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What Drives Telecommuting? The Relative Impact of Worker Demographics, Employer Characteristics, and Job Types

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Author Info

  • Margaret Walls

    ()
    (Resources for the Future)

  • Safirova, Elena

    ()
    (Resources for the Future)

  • Jiang, Yi

Abstract

We analyze a 2002 survey of Southern California residents to evaluate the relative importance of factors that affect workers’ propensity to telecommute and telecommuting frequency. The survey collected a wealth of individual demographic information as well as job type, industry, and employer characteristics from about 5,000 residents. In agreement with previous studies, we find that the propensity to telecommute is increasing with worker age and educational attainment. At the same time, we conclude that the propensity to telecommute depends to a large extent on a worker’s job characteristics and that the quantitative effects of job characteristics are at least as important as demographic factors. We also study what factors affect telecommuting frequency based on a one-week commuting diary of the telecommuters in the survey. The industry and occupation categories that play a significant role in affecting propensity to telecommute do not have similar effects on telecommuting frequency. On the contrary, some other job-related factors show substantial influences.

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Bibliographic Info

Paper provided by Resources For the Future in its series Discussion Papers with number dp-06-41.

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Date of creation: 19 Oct 2006
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Handle: RePEc:rff:dpaper:dp-06-41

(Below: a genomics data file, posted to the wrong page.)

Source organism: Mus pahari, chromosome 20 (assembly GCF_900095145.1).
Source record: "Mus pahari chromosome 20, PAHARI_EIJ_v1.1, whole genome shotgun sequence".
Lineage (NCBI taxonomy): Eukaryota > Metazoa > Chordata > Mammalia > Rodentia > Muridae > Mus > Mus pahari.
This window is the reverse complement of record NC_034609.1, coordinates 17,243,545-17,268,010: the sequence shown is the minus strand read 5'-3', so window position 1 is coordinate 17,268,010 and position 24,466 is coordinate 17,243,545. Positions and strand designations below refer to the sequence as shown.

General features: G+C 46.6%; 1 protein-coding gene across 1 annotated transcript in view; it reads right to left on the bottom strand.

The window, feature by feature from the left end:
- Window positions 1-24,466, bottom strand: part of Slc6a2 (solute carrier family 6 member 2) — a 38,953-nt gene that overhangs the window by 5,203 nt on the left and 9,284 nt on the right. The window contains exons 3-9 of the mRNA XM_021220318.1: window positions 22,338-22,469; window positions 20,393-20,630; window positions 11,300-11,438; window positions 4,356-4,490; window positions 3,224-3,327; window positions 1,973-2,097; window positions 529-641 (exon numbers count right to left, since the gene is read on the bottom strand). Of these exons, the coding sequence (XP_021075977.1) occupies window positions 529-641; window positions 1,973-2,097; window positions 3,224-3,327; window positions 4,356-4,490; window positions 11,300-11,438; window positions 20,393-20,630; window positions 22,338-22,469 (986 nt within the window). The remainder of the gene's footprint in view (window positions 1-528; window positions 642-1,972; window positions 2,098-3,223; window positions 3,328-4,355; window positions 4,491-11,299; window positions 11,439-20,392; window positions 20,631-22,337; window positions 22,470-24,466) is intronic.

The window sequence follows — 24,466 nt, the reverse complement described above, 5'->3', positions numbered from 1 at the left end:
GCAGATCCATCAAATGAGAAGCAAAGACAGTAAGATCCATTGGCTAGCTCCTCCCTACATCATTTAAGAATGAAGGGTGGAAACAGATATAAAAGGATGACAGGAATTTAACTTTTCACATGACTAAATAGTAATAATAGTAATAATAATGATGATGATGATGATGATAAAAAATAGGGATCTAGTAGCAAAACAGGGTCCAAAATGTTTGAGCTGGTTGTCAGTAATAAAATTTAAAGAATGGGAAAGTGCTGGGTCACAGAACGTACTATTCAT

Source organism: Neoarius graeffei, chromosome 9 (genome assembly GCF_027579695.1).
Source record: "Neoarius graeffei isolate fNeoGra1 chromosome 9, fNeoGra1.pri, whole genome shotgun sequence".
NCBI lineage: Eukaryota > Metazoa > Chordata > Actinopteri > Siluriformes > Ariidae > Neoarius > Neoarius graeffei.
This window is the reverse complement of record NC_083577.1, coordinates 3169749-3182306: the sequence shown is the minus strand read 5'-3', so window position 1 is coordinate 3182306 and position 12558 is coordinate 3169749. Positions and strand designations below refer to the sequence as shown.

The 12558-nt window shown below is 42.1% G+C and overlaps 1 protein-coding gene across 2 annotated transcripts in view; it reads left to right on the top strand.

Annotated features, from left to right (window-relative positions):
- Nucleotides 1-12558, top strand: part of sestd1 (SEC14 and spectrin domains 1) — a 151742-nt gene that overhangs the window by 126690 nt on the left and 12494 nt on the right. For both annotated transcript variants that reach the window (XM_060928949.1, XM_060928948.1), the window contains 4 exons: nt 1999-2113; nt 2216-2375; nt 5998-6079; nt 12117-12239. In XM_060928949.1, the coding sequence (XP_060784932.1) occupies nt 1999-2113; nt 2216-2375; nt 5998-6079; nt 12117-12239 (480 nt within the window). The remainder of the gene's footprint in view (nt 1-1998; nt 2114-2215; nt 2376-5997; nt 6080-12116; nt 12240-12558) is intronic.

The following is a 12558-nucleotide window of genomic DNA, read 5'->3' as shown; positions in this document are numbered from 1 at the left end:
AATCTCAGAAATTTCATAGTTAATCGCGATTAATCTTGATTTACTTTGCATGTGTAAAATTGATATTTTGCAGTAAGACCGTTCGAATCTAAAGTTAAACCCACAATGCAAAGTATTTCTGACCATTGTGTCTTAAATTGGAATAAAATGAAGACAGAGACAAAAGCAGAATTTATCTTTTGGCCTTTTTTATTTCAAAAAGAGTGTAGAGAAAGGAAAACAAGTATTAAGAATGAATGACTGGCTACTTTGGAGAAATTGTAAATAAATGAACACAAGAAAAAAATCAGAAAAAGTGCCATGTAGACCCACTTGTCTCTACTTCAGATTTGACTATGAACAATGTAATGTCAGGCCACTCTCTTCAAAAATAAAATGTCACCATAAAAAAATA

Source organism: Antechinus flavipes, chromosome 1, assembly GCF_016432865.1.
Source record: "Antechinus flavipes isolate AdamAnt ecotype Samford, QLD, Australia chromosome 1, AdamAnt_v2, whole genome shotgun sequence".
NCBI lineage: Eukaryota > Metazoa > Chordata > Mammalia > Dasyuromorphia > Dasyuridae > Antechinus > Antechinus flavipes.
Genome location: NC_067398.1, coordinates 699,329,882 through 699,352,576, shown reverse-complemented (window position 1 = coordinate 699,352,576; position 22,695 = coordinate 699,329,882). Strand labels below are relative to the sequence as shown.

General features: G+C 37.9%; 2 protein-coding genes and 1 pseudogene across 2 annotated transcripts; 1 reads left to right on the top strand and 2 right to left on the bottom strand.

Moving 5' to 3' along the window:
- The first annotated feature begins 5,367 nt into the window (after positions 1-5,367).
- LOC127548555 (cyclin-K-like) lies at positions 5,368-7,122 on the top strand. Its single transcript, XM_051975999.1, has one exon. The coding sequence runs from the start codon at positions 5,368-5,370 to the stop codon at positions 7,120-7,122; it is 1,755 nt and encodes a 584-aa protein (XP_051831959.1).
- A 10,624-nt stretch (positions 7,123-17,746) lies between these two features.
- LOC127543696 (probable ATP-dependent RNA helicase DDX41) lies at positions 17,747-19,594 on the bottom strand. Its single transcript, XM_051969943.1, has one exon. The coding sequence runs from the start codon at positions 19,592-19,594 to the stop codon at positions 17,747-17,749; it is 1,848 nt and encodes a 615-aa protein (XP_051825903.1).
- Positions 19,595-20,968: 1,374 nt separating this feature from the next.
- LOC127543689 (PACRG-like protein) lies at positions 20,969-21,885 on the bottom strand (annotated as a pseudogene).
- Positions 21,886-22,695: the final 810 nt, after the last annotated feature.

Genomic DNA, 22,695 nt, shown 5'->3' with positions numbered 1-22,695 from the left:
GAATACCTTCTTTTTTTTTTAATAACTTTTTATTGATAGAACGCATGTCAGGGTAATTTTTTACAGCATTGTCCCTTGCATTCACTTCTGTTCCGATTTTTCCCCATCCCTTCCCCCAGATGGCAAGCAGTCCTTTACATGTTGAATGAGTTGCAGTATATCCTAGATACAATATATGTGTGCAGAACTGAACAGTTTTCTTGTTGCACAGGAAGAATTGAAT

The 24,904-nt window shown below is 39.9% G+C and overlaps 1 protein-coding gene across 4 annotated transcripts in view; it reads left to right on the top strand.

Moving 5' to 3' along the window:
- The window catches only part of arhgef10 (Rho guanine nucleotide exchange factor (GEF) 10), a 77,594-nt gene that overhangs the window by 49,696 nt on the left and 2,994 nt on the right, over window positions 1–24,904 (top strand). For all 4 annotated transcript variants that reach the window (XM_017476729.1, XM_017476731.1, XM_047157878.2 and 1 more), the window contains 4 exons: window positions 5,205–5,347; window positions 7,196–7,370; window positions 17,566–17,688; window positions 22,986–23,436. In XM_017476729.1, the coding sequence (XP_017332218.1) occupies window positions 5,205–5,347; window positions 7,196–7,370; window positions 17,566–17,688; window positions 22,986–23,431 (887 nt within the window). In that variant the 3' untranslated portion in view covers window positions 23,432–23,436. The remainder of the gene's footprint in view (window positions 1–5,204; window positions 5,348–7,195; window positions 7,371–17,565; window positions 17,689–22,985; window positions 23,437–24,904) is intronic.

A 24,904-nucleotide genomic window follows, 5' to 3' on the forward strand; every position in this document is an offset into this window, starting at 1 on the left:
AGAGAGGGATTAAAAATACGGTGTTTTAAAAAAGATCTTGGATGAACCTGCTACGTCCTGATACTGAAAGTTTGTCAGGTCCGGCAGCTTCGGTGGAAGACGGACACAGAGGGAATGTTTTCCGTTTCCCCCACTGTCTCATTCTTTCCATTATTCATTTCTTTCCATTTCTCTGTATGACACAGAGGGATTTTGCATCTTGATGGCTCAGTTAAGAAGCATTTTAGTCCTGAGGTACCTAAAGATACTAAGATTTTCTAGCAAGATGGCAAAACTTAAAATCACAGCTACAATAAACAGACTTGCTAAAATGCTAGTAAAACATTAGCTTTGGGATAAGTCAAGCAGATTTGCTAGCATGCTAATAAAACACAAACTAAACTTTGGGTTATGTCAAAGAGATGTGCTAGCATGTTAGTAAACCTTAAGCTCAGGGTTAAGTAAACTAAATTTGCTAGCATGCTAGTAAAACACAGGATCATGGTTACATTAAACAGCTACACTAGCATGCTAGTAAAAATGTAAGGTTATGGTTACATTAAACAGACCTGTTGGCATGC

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Related research

Keywords: telecommuting; telework; transportation planning; econometric estimation; telecommuting frequency; telecommuting propensity;

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References

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  1. Walls, Margaret & Safirova, Elena, 2004. "A Review of the Literature on Telecommuting and Its Implications for Vehicle Travel and Emissions," Discussion Papers dp-04-44, Resources For the Future.
  2. Mokhtarian, Patricia L. & Salomon, Ilan, 1997. "Modeling the Desire to Telecommute: The Importance of Attitudinal Factors in Behavioral Models," University of California Transportation Center, Working Papers qt29z267km, University of California Transportation Center.
  3. Heckman, James, 2013. "Sample selection bias as a specification error," Applied Econometrics, Publishing House "SINERGIA PRESS", vol. 31(3), pages 129-137.
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Cited by:
  1. Tang, Wei & Mokhtarian, Patricia L & Handy, Susan L, 2008. "The Role of Neighborhood Characteristics in the Adoption and Frequency of Working at Home: Empirical Evidence from Northern California," Institute of Transportation Studies, Working Paper Series qt13x2q3rb, Institute of Transportation Studies, UC Davis.

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